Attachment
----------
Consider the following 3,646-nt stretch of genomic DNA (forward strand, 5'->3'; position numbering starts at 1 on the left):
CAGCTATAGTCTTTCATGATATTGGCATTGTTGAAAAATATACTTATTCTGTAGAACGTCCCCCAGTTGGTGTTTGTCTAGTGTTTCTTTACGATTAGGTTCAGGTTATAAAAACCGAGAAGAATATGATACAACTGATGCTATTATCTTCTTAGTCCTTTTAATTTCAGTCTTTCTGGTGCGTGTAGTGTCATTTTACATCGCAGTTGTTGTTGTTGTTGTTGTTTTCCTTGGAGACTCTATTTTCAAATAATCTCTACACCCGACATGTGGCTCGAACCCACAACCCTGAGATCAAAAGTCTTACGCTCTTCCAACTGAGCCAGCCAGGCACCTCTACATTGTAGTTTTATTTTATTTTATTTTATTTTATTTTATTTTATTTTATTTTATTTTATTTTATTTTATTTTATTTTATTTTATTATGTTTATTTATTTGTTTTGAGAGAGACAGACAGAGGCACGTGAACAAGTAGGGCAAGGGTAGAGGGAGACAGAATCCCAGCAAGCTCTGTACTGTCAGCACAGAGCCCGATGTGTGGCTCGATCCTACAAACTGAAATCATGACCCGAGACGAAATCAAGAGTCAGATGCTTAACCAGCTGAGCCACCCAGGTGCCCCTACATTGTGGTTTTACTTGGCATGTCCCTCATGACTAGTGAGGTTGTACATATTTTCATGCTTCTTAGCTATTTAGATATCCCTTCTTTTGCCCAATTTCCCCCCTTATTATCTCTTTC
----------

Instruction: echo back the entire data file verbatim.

Consider the following 3,646-nt stretch of genomic DNA (forward strand, 5'->3'; position numbering starts at 1 on the left):
CAGCTATAGTCTTTCATGATATTGGCATTGTTGAAAAATATACTTATTCTGTAGAACGTCCCCCAGTTGGTGTTTGTCTAGTGTTTCTTTACGATTAGGTTCAGGTTATAAAAACCGAGAAGAATATGATACAACTGATGCTATTATCTTCTTAGTCCTTTTAATTTCAGTCTTTCTGGTGCGTGTAGTGTCATTTTACATCGCAGTTGTTGTTGTTGTTGTTGTTTTCCTTGGAGACTCTATTTTCAAATAATCTCTACACCCGACATGTGGCTCGAACCCACAACCCTGAGATCAAAAGTCTTACGCTCTTCCAACTGAGCCAGCCAGGCACCTCTACATTGTAGTTTTATTTTATTTTATTTTATTTTATTTTATTTTATTTTATTTTATTTTATTTTATTTTATTTTATTTTATTTTATTATGTTTATTTATTTGTTTTGAGAGAGACAGACAGAGGCACGTGAACAAGTAGGGCAAGGGTAGAGGGAGACAGAATCCCAGCAAGCTCTGTACTGTCAGCACAGAGCCCGATGTGTGGCTCGATCCTACAAACTGAAATCATGACCCGAGACGAAATCAAGAGTCAGATGCTTAACCAGCTGAGCCACCCAGGTGCCCCTACATTGTGGTTTTACTTGGCATGTCCCTCATGACTAGTGAGGTTGTACATATTTTCATGCTTCTTAGCTATTTAGATATCCCTTCTTTTGCCCAATTTCCCCCCTTATTATCTCTTTC